Earlier this month, the Securities and Exchange Commission (SEC) approved a change to Financial Industry Regulatory Authority (FINRA) Rule 5210. The rule now requires member broker-dealers to implement and enforce policies and procedures “reasonably designed” to monitor and prevent “self-trading” activity. See SEC Release No. 34-72067.
The rule, in its amended form, is designed to provide FINRA with increased ability to monitor and limit the “unintentional” interaction of orders that come from the same firm. This issue is distinct from any self-trading that are the products of fraudulent or manipulative design. Rather, FINRA’s rule will attempt to limit the misleading impact that this unintentional self-trading has on marketplace data and trade volume of a security.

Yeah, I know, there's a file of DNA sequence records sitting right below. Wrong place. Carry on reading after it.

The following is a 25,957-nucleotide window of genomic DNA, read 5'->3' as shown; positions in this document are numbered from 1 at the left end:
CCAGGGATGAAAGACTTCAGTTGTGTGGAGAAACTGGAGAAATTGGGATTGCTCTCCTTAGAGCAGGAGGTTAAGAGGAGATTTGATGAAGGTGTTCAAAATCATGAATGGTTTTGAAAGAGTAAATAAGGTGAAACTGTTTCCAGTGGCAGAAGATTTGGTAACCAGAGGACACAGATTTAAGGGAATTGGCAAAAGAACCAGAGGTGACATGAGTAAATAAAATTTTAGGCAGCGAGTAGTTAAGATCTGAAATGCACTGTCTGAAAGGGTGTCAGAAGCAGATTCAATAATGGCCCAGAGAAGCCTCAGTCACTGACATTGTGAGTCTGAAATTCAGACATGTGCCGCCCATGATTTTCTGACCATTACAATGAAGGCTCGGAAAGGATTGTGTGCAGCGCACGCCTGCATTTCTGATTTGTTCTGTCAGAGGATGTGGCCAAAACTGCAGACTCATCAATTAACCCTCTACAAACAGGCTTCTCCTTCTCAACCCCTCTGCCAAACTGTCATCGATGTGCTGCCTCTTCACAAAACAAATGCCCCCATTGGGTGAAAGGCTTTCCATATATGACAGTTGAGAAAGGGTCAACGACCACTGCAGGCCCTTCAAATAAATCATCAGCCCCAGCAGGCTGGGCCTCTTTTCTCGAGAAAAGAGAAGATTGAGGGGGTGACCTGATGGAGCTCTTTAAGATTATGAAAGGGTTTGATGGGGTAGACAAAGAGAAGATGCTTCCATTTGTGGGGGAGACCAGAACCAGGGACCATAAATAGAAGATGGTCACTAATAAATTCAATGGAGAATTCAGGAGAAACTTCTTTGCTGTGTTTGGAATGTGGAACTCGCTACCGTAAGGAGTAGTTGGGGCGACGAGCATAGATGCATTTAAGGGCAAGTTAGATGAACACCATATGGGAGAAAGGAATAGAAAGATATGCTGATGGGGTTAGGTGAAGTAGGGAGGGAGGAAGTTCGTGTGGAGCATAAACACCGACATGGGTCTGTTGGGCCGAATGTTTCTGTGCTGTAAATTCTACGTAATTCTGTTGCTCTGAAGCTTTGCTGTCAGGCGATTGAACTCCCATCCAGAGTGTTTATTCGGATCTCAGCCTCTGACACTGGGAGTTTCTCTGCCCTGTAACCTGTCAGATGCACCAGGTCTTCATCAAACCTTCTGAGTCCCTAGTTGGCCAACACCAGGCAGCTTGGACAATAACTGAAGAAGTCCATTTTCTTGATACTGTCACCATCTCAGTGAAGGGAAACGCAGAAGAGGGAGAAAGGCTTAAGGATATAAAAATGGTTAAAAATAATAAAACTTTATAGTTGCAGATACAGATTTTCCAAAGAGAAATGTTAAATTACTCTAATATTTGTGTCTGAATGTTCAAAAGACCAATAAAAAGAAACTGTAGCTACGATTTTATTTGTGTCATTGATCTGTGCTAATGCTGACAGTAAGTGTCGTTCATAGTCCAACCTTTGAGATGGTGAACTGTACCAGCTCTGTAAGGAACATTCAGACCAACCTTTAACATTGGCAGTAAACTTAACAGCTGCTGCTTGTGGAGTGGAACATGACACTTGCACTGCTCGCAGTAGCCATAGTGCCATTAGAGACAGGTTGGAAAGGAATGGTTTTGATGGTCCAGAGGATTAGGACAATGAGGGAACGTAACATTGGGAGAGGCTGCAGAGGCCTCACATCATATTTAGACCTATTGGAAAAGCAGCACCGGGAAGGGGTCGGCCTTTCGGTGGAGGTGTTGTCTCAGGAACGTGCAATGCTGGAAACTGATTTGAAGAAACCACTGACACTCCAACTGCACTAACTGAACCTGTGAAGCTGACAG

The rule change will place new restrictions on self-trading activity that occurs as a result from one or related algorithms or that originate in one or related trading desks. Self-trading, as used by FINRA, does not result in a change in beneficial ownership and may or may not be a bona fide trade. The agency believes that self-trading, even conducted without fraudulent or manipulative intent, may be disruptive to the marketplace and distort information on a given security. The agency points to data it has collected that show self-trading of this kind may account for five percent or more of a security’s daily trading volume.
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